All of these achievements show why he was such a colossal figure for Pakistan during his time at the crease, and give plenty of ammunition to the argument of why he'll always be heralded as one of the greats. He's not at the top of every table, but he's never too far away either.
The numbers don't unequivocally place him as the top choice, though, so why, I hear you ask, is he? Well, there's a few reasons I can put together to illustrate my point here.
World Cup 1992
As a young and fresh-faced 22-year-old, Inzamam was a wildcard choice for the team. En-route to picking up the winner's trophy that year, he put in some spellbinding performances that endeared him to cricket fans the world over. That 60 from 37 against New Zealand was a vital innings, and a rapid 42 from 35 in the final contributed to their 249 total. It was very much needed from Inzamam and his team-mate Saleem Malik, who put in great run rates to up the ante after a shaky start.
He says this was his proudest moment, and it's easy to see why. Even though not many knew who he was when he first entered the tournament, he left it as a part of cricketing history. With Pakistan at a particularly low ebb at the moment, as betfair have them just seventh favourites at 10/1 for the upcoming World Cup, memories of more successful days will always linger with the fans.
A big man, with big heart
Inzamam was a stoic figure and held together many Pakistan batting orders when things were crumbling around him. Unlikely to be fazed by anything, he had an innate ability to keep his cool, steady the ship and collect the runs when the going wasn't great. You'd never rush the man - in fact he couldn't be rushed as a famously bad runner between the wickets - but often that was his best quality. Standing solid as a rock, anchoring the Pakistan batting line-up and showing you there was always somebody you could rely on.
His size was part character, part attribute, and part frustration for fans, whether bettors or supporters. He was never an out-and-out athlete and at times he seemed like he needed an extra push to motivate him. But as with most great talents there's always something imperfect and human about what they bring to the table. There's no doubt if Inzamam had more enthusiasm between the wickets at some points in his career he'd be the top runscorer by far, but such was his demeanour that it isn't the case.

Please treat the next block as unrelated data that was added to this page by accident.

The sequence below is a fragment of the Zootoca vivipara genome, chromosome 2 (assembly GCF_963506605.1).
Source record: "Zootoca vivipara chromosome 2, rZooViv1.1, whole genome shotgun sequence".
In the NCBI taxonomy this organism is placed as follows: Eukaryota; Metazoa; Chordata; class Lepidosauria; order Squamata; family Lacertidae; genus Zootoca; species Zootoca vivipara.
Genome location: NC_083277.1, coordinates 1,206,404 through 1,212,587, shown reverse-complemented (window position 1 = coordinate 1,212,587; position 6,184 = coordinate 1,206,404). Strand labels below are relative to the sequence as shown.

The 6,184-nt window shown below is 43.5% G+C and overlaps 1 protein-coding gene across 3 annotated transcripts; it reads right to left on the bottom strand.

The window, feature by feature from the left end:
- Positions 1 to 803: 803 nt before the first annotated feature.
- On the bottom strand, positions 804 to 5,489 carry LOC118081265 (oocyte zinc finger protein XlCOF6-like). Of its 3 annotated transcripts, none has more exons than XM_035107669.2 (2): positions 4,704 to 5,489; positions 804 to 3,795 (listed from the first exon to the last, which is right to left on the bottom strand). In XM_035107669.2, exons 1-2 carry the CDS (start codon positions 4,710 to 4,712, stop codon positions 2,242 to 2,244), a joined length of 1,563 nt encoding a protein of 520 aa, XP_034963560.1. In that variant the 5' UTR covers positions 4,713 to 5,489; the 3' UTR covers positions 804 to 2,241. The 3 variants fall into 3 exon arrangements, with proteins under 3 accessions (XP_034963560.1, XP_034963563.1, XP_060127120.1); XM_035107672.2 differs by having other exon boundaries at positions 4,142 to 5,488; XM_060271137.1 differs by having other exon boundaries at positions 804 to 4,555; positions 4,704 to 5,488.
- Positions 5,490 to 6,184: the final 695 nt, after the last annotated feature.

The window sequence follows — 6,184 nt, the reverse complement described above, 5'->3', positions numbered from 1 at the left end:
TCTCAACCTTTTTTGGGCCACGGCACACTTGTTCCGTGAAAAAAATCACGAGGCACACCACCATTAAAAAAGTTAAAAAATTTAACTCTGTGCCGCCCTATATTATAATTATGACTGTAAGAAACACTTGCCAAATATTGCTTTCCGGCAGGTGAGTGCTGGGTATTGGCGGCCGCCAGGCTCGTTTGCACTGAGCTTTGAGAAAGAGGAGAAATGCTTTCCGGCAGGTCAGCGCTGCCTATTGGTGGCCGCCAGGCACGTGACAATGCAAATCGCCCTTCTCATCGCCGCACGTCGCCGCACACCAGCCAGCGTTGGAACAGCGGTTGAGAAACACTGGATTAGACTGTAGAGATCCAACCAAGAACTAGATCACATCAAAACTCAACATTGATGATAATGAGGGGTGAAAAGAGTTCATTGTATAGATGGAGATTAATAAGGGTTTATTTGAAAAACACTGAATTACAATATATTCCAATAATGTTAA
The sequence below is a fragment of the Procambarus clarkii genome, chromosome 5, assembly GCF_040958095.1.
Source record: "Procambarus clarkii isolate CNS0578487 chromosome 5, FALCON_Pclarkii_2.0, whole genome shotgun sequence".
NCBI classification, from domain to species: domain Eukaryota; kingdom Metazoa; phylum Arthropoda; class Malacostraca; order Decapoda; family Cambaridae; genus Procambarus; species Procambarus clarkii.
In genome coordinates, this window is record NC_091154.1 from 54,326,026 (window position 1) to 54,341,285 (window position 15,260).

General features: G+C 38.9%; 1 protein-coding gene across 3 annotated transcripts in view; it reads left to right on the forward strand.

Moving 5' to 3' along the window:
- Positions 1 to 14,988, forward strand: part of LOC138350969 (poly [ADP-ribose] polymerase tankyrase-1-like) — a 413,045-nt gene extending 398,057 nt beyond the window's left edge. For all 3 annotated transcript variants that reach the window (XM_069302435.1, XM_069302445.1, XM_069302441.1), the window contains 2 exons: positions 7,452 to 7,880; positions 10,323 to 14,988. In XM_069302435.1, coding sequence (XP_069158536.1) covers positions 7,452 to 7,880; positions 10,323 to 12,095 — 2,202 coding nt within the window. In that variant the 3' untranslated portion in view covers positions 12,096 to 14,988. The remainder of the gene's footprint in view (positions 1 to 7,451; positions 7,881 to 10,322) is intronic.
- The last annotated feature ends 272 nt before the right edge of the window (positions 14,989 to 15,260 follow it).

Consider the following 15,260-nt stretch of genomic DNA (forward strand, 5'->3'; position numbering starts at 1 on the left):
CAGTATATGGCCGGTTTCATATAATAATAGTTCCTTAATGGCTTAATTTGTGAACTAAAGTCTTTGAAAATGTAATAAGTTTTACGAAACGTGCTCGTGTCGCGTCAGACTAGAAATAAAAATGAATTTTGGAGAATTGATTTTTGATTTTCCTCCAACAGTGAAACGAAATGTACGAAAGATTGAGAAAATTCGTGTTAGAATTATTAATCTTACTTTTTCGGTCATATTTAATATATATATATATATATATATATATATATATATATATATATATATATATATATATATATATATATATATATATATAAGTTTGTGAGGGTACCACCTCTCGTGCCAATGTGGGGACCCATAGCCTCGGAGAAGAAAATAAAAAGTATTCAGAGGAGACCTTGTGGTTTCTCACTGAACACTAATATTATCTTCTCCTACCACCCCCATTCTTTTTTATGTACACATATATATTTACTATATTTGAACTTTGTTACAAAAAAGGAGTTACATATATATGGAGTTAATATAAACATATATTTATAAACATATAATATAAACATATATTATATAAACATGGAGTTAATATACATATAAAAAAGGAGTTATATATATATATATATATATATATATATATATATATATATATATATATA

Many have commented on how he could have been one of the world's greatest, including his captain, Imran Khan, who noted, "He did not realise his true potential and he could have done better than he did."
He was a big man, but he was also deft. The technicality of his shots was something to admire, it wasn't forced or muscled, but often subtle. That was all due to his timing. He had a true eye for the game and this let him see the ball early and therefore position himself and give himself time to play his strokes.
This was why, in particular, he was such a great player against fast bowlers. A nerve you couldn't break and a cricketing brain that gave him time to play - it was a lethal combination. Playing off his legs and with one of the greatest pulls the game has ever seen, his seemingly effortless run-building is one of the real reasons he ranks at the top.
Inzamam-ul-Haq will now be a part of creating some of Pakistan's future batsmen who could learn a lot from this all-time great. He can talk about the shots and play the ball without ever having to pick up his stride. Though the prospects aren't looking the best, hopefully the work with start to pay off in the coming years if a batsman with Inzy's skill combines that with a real work ethic. Scary.